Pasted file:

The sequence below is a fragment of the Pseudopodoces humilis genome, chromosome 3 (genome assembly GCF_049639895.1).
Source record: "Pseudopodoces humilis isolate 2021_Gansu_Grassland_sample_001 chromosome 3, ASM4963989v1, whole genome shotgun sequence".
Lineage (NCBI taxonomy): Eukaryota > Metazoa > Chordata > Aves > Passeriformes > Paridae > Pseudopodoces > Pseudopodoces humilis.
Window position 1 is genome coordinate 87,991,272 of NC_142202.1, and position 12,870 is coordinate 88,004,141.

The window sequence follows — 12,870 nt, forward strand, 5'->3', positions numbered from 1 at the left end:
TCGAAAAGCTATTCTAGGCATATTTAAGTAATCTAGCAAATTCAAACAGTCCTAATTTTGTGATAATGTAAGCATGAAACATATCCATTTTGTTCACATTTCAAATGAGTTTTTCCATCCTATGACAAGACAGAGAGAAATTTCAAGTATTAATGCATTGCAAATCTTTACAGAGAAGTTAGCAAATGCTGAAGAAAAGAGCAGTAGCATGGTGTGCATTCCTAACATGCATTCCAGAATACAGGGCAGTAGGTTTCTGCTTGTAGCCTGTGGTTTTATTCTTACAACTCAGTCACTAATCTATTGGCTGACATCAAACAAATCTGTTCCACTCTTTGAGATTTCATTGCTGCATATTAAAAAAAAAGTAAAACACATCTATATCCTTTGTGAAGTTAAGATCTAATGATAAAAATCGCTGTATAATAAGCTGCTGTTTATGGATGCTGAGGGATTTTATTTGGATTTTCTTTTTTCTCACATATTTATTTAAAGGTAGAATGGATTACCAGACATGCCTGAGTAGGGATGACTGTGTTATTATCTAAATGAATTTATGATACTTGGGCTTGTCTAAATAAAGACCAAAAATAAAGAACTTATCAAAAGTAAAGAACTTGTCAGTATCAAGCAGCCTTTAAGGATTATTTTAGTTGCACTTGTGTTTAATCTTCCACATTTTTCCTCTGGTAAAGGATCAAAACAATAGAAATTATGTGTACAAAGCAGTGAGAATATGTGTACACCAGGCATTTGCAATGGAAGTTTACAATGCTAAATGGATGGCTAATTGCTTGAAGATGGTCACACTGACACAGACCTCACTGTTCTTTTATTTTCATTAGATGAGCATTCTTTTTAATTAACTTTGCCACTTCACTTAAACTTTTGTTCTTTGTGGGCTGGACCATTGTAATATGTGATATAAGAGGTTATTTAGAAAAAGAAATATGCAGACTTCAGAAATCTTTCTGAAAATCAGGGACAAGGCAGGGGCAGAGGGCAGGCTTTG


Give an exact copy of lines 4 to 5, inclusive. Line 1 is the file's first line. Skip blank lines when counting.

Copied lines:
Window position 1 is genome coordinate 87,991,272 of NC_142202.1, and position 12,870 is coordinate 88,004,141.

The window sequence follows — 12,870 nt, forward strand, 5'->3', positions numbered from 1 at the left end: